Removal of Francoist symbols heightens class tensions in Spain

Some four months after being asked to do so by the Spanish parliament, the Socialist Party (PSOP) government of Prime Minister Jose Ruis Rodriguez Zapatero has begun removing symbols of the Franco dictatorship from public places.

On March 17, in the middle of the night and under the pretext of road construction, an equestrian statue of Franco standing in Madrid’s San Juan de la Cruz Square was lifted, covered with a white sheet, and carried away in a lorry.

Although the operation was kept secret, reportedly even from the Madrid Council itself, some 100 supporters of Franco attempted to prevent the removal of the statue and called the police, who forced the workers to stop while they checked whether the removal had been authorised. As a result of the vagueness of the authorisation, which referred to “architectonic elements” and not to Franco’s statue by name, it took some time to go through various bureaus until the security councillor, Pedro Calvo, gave the go-ahead.

On November 3 of last year, parliament approved a motion calling for the withdrawal from public places of the hundreds of “fascist and therefore anti-constitutional” symbols still being displayed around the country. The motion was supported by all parties except the Popular Party (PP). The decision came 30 years after the death of the dictator Francisco Franco, and 27 years after Spain became a parliamentary monarchy through the so-called “peaceful transition.”

Several requests by the ruling Socialist Party and United Left (IU) to the Madrid Council, which is led by the PP, and other institutions to remove the San Juan de la Cruz statue went unheeded. The Madrid Council dismissed the demand as a debate from “another era.” Vice Mayor Manuel Cobo declared, “There are people who are determined to make disappear the last traces of 40 years of history and dictatorship, and I find this stupid.”

Following the removal of the Madrid statue, authorities in Guadalajara, Santander and Zaragonza have removed or pledged to remove similar statues, not only of Franco, but also of the leader of the fascist Falangist party, Jose Antonio Primo de Rivera. Other towns are considering doing the same.

Besides the statues of Franco, there exist hundreds of other references to the fascist regime, with streets, colleges, and roads named after Franco and his generals. It is believed that in Madrid alone there exist about 170 such Francoist symbols. There are streets in the capital dedicated to the “fallen” of the (fascist paramilitary) Blue Division, to General Millan Astray, famous for his phrase: “Death to intelligence, long live death!” and to the notorious Francoist generals Moscardo and Yague.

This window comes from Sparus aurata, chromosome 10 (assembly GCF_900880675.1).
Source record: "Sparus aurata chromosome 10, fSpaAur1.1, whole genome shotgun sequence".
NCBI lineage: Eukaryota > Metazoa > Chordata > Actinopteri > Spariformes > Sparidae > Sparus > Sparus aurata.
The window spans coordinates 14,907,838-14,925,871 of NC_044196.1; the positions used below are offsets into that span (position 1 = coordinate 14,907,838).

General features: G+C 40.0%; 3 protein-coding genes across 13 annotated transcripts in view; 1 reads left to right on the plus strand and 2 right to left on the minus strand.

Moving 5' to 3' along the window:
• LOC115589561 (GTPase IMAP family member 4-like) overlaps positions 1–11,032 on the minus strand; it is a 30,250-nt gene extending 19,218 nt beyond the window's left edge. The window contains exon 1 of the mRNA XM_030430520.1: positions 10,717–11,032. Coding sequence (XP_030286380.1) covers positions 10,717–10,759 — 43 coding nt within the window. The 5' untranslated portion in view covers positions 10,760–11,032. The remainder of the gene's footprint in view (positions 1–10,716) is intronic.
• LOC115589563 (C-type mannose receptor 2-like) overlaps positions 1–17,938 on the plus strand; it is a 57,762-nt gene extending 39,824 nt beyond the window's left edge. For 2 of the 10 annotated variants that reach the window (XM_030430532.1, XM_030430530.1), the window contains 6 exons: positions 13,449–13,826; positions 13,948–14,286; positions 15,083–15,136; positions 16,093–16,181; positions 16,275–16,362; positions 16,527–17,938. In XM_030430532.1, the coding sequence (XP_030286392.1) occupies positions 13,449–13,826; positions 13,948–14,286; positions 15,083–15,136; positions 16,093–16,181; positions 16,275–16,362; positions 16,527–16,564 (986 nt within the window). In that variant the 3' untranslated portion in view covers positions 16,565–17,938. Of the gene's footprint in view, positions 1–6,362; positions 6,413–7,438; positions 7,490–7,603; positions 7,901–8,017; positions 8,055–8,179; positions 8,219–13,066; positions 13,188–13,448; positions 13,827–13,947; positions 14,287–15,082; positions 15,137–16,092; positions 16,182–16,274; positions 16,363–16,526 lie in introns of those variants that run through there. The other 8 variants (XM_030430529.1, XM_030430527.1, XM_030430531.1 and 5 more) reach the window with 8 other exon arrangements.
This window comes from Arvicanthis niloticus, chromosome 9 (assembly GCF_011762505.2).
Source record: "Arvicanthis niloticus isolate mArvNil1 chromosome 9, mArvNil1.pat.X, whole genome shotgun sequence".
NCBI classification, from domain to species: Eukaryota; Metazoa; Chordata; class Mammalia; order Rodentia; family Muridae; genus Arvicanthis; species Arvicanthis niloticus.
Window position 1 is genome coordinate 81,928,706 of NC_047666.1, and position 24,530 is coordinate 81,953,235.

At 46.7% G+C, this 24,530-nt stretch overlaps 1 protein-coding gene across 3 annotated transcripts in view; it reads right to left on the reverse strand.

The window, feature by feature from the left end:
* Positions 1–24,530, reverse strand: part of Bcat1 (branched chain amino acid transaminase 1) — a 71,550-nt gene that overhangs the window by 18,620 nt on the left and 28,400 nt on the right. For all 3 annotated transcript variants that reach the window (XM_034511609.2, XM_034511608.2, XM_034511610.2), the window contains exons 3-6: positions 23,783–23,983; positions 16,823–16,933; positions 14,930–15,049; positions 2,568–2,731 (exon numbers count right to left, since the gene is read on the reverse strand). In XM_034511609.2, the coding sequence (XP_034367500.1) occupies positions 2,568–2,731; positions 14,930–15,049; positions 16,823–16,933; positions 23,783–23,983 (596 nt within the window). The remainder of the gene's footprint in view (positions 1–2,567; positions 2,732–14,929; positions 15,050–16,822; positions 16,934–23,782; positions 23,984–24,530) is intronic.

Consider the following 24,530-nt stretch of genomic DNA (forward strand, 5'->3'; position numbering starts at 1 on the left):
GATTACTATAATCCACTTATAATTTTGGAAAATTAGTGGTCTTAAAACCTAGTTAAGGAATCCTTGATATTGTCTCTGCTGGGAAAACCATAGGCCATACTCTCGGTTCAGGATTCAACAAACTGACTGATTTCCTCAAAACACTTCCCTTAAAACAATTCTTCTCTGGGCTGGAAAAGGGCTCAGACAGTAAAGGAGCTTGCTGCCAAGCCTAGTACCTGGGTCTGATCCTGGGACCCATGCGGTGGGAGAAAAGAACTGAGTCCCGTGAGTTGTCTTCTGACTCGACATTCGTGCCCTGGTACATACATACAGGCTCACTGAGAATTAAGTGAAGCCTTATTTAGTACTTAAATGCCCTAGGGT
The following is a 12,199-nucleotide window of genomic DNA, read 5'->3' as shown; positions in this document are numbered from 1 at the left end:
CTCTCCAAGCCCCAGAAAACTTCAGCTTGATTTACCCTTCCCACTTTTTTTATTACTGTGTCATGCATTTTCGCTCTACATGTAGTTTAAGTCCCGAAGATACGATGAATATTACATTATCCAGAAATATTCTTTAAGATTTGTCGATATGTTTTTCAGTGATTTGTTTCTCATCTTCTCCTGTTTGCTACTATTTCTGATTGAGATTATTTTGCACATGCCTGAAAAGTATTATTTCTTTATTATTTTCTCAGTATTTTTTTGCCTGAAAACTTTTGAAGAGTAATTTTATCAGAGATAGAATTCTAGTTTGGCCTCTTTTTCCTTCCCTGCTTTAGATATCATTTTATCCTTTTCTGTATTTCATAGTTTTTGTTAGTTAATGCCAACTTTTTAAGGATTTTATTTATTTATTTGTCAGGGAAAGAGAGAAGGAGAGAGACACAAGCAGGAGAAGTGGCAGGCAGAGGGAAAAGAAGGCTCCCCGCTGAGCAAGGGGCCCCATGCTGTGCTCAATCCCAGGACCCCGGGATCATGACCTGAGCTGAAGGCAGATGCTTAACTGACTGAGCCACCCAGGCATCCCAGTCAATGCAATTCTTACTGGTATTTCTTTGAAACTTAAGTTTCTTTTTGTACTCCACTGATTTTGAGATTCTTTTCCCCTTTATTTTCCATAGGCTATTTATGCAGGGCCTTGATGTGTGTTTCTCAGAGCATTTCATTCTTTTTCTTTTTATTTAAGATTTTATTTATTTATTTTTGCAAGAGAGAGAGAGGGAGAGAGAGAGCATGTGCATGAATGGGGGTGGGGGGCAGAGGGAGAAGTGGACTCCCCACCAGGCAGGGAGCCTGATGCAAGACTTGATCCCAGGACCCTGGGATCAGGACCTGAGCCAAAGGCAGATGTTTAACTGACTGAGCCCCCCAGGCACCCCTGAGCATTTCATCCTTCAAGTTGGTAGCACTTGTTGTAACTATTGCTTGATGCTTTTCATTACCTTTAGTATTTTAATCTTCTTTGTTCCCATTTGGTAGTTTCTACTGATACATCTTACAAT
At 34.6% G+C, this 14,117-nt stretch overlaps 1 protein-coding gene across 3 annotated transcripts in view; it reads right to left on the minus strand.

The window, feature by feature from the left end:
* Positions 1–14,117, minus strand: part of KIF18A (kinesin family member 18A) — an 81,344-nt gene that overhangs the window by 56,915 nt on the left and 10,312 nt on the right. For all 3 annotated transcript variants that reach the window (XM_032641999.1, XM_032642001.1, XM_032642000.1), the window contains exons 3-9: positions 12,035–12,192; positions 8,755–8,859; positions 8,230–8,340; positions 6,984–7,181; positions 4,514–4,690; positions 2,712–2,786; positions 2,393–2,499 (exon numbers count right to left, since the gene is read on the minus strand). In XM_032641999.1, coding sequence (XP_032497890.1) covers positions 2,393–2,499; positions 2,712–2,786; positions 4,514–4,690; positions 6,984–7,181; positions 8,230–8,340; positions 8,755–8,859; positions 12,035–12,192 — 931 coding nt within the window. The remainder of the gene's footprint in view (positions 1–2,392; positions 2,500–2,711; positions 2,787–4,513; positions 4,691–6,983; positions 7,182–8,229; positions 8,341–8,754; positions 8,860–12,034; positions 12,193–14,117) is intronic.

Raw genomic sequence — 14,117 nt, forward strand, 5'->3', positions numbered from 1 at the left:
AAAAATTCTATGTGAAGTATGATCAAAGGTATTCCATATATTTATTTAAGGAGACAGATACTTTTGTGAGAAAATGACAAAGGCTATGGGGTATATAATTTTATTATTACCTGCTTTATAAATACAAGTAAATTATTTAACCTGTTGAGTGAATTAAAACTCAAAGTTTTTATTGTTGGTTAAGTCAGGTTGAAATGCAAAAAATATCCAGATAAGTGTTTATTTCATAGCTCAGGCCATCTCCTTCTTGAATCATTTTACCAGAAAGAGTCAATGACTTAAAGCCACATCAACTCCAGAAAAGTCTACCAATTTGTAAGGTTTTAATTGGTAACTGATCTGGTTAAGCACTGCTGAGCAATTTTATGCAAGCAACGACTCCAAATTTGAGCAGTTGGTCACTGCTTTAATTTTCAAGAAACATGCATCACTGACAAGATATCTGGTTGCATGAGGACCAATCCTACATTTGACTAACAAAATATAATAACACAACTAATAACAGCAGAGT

The most infamous of these is the monument near Madrid that Franco commissioned as his final resting place: El Valle de los Caidos (The Valley of the Fallen). This is an underground shrine inside a mountain, topped with a 500-foot-high stone cross, which can be seen from a distance of 30 miles.

Prisoners of Franco, many of whom lost their lives in the process, were forced to quarry this huge cavern, 250 meters deep into the rocks of the mountain of the Sierra de Guadarrama. It was begun in the early 1940s and completed in 1959.

While supposedly housing the dead from the Civil War, it is a monument to Franco and his regime. It houses the graves of Franco and Primo de Rivera, the founder of his fascist political party, Falange Espanola. Although 450,000 visit it every year, most of them foreign tourists, it has recently been frequented by groups of falangists to pay tribute to the dictator.

There are increasing demands for the closure of the monument or the removal of the bodies of Franco and Primo de Rivera, and for the shrine to be turned into some sort of museum where the barbaric actions of the regime are exhibited.

Many of the Francoist symbols are in churches. Countless appeals have been made, but the Church has always refused to remove them. Deep-felt hostility to the symbols among the population remains, and demands for their removal became more vocal with the removal of the PP government of Jose Marie Aznar in March of 2004.

The PP, which lost power as a result of mass demonstrations following the terrorist bombing of Madrid’s Atocha railway station, immediately condemned the removal of the Franco statue as an action that will “open up the wounds and feuds among Spaniards.”

The leader of the PP, Mariano Rajoy, said that the action was “playing to the gallery” and an “attempt by the government to revive the past because it has not a single idea regarding the future.”